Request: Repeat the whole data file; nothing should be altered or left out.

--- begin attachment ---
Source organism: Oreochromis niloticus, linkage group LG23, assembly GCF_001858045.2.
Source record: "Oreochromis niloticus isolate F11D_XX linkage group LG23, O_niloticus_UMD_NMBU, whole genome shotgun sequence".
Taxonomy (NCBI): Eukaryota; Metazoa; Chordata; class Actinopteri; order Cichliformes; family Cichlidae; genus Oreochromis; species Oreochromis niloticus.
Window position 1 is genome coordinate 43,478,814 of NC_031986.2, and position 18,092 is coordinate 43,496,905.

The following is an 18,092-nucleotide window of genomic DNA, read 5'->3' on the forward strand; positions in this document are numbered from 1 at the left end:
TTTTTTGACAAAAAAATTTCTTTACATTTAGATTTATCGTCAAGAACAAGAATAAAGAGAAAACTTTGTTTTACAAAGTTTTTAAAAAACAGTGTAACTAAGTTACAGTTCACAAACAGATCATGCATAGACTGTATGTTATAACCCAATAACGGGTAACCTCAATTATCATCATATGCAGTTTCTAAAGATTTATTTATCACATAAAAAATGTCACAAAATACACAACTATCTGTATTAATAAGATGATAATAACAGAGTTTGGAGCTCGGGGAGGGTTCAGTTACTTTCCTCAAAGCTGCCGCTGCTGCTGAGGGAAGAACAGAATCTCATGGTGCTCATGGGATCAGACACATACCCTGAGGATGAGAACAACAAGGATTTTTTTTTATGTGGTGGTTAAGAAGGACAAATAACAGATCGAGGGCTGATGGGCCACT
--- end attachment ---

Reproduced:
Source organism: Oreochromis niloticus, linkage group LG23, assembly GCF_001858045.2.
Source record: "Oreochromis niloticus isolate F11D_XX linkage group LG23, O_niloticus_UMD_NMBU, whole genome shotgun sequence".
Taxonomy (NCBI): Eukaryota; Metazoa; Chordata; class Actinopteri; order Cichliformes; family Cichlidae; genus Oreochromis; species Oreochromis niloticus.
Window position 1 is genome coordinate 43,478,814 of NC_031986.2, and position 18,092 is coordinate 43,496,905.

The following is an 18,092-nucleotide window of genomic DNA, read 5'->3' on the forward strand; positions in this document are numbered from 1 at the left end:
TTTTTTGACAAAAAAATTTCTTTACATTTAGATTTATCGTCAAGAACAAGAATAAAGAGAAAACTTTGTTTTACAAAGTTTTTAAAAAACAGTGTAACTAAGTTACAGTTCACAAACAGATCATGCATAGACTGTATGTTATAACCCAATAACGGGTAACCTCAATTATCATCATATGCAGTTTCTAAAGATTTATTTATCACATAAAAAATGTCACAAAATACACAACTATCTGTATTAATAAGATGATAATAACAGAGTTTGGAGCTCGGGGAGGGTTCAGTTACTTTCCTCAAAGCTGCCGCTGCTGCTGAGGGAAGAACAGAATCTCATGGTGCTCATGGGATCAGACACATACCCTGAGGATGAGAACAACAAGGATTTTTTTTTATGTGGTGGTTAAGAAGGACAAATAACAGATCGAGGGCTGATGGGCCACT